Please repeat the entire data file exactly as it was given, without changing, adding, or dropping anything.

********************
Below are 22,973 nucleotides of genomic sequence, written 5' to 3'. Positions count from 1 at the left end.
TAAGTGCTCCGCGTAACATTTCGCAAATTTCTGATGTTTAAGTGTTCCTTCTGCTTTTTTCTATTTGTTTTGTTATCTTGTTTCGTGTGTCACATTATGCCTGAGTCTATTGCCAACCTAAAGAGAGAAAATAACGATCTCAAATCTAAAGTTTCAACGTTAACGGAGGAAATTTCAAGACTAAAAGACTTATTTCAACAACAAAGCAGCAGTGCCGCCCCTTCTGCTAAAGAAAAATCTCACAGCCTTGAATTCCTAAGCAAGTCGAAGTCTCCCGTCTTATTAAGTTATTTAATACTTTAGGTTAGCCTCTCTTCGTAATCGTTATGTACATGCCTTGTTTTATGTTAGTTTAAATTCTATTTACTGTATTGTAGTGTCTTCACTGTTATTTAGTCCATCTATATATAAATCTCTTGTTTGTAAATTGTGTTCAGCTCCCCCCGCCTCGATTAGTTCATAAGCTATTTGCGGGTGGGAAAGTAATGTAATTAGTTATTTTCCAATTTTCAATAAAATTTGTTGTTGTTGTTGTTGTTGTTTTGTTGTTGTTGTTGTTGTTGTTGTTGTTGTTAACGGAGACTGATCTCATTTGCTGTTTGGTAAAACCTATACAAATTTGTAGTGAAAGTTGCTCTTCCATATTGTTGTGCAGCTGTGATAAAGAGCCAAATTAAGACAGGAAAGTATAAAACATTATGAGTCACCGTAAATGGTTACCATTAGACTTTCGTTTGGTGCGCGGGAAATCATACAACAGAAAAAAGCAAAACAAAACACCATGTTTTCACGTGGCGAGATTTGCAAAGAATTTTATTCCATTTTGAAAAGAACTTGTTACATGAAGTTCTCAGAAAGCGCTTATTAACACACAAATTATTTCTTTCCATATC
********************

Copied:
Below are 22,973 nucleotides of genomic sequence, written 5' to 3'. Positions count from 1 at the left end.
TAAGTGCTCCGCGTAACATTTCGCAAATTTCTGATGTTTAAGTGTTCCTTCTGCTTTTTTCTATTTGTTTTGTTATCTTGTTTCGTGTGTCACATTATGCCTGAGTCTATTGCCAACCTAAAGAGAGAAAATAACGATCTCAAATCTAAAGTTTCAACGTTAACGGAGGAAATTTCAAGACTAAAAGACTTATTTCAACAACAAAGCAGCAGTGCCGCCCCTTCTGCTAAAGAAAAATCTCACAGCCTTGAATTCCTAAGCAAGTCGAAGTCTCCCGTCTTATTAAGTTATTTAATACTTTAGGTTAGCCTCTCTTCGTAATCGTTATGTACATGCCTTGTTTTATGTTAGTTTAAATTCTATTTACTGTATTGTAGTGTCTTCACTGTTATTTAGTCCATCTATATATAAATCTCTTGTTTGTAAATTGTGTTCAGCTCCCCCCGCCTCGATTAGTTCATAAGCTATTTGCGGGTGGGAAAGTAATGTAATTAGTTATTTTCCAATTTTCAATAAAATTTGTTGTTGTTGTTGTTGTTGTTTTGTTGTTGTTGTTGTTGTTGTTGTTGTTGTTAACGGAGACTGATCTCATTTGCTGTTTGGTAAAACCTATACAAATTTGTAGTGAAAGTTGCTCTTCCATATTGTTGTGCAGCTGTGATAAAGAGCCAAATTAAGACAGGAAAGTATAAAACATTATGAGTCACCGTAAATGGTTACCATTAGACTTTCGTTTGGTGCGCGGGAAATCATACAACAGAAAAAAGCAAAACAAAACACCATGTTTTCACGTGGCGAGATTTGCAAAGAATTTTATTCCATTTTGAAAAGAACTTGTTACATGAAGTTCTCAGAAAGCGCTTATTAACACACAAATTATTTCTTTCCATATC